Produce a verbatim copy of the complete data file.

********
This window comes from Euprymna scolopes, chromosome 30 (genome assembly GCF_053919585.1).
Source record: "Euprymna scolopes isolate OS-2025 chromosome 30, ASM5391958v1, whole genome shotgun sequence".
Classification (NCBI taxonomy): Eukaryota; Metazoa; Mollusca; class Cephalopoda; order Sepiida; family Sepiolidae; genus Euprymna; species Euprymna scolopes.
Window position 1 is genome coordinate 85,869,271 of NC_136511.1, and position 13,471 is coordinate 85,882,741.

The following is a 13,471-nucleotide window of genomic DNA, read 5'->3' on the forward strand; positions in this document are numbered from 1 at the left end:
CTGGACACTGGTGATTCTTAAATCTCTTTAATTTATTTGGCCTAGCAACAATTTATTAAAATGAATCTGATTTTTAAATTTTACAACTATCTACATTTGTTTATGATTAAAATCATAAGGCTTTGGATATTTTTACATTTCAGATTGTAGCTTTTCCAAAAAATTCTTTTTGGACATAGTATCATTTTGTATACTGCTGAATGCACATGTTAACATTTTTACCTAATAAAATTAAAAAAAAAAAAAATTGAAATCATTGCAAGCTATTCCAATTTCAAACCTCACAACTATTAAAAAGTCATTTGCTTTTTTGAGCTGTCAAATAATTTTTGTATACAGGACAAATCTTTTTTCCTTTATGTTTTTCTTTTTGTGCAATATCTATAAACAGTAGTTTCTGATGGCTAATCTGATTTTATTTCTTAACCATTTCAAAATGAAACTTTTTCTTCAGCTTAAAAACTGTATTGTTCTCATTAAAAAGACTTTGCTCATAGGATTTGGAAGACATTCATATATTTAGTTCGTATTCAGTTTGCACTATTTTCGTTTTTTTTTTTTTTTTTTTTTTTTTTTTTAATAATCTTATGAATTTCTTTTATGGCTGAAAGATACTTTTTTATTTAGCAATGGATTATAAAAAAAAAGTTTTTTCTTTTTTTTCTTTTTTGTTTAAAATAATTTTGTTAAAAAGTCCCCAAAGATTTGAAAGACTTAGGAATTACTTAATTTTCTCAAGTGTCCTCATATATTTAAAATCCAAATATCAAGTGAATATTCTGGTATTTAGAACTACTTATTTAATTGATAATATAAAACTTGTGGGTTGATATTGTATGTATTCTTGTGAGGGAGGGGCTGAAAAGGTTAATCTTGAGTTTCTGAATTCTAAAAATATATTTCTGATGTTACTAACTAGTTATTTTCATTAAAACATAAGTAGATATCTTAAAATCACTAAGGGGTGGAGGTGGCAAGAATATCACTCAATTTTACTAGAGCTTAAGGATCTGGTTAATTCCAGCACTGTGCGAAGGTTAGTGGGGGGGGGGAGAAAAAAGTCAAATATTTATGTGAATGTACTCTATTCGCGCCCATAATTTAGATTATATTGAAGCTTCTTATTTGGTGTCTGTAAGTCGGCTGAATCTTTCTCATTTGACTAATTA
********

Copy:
This window comes from Euprymna scolopes, chromosome 30 (genome assembly GCF_053919585.1).
Source record: "Euprymna scolopes isolate OS-2025 chromosome 30, ASM5391958v1, whole genome shotgun sequence".
Classification (NCBI taxonomy): Eukaryota; Metazoa; Mollusca; class Cephalopoda; order Sepiida; family Sepiolidae; genus Euprymna; species Euprymna scolopes.
Window position 1 is genome coordinate 85,869,271 of NC_136511.1, and position 13,471 is coordinate 85,882,741.

The following is a 13,471-nucleotide window of genomic DNA, read 5'->3' on the forward strand; positions in this document are numbered from 1 at the left end:
CTGGACACTGGTGATTCTTAAATCTCTTTAATTTATTTGGCCTAGCAACAATTTATTAAAATGAATCTGATTTTTAAATTTTACAACTATCTACATTTGTTTATGATTAAAATCATAAGGCTTTGGATATTTTTACATTTCAGATTGTAGCTTTTCCAAAAAATTCTTTTTGGACATAGTATCATTTTGTATACTGCTGAATGCACATGTTAACATTTTTACCTAATAAAATTAAAAAAAAAAAAAATTGAAATCATTGCAAGCTATTCCAATTTCAAACCTCACAACTATTAAAAAGTCATTTGCTTTTTTGAGCTGTCAAATAATTTTTGTATACAGGACAAATCTTTTTTCCTTTATGTTTTTCTTTTTGTGCAATATCTATAAACAGTAGTTTCTGATGGCTAATCTGATTTTATTTCTTAACCATTTCAAAATGAAACTTTTTCTTCAGCTTAAAAACTGTATTGTTCTCATTAAAAAGACTTTGCTCATAGGATTTGGAAGACATTCATATATTTAGTTCGTATTCAGTTTGCACTATTTTCGTTTTTTTTTTTTTTTTTTTTTTTTTTTTTAATAATCTTATGAATTTCTTTTATGGCTGAAAGATACTTTTTTATTTAGCAATGGATTATAAAAAAAAAGTTTTTTCTTTTTTTTCTTTTTTGTTTAAAATAATTTTGTTAAAAAGTCCCCAAAGATTTGAAAGACTTAGGAATTACTTAATTTTCTCAAGTGTCCTCATATATTTAAAATCCAAATATCAAGTGAATATTCTGGTATTTAGAACTACTTATTTAATTGATAATATAAAACTTGTGGGTTGATATTGTATGTATTCTTGTGAGGGAGGGGCTGAAAAGGTTAATCTTGAGTTTCTGAATTCTAAAAATATATTTCTGATGTTACTAACTAGTTATTTTCATTAAAACATAAGTAGATATCTTAAAATCACTAAGGGGTGGAGGTGGCAAGAATATCACTCAATTTTACTAGAGCTTAAGGATCTGGTTAATTCCAGCACTGTGCGAAGGTTAGTGGGGGGGGGGAGAAAAAAGTCAAATATTTATGTGAATGTACTCTATTCGCGCCCATAATTTAGATTATATTGAAGCTTCTTATTTGGTGTCTGTAAGTCGGCTGAATCTTTCTCATTTGACTAATTA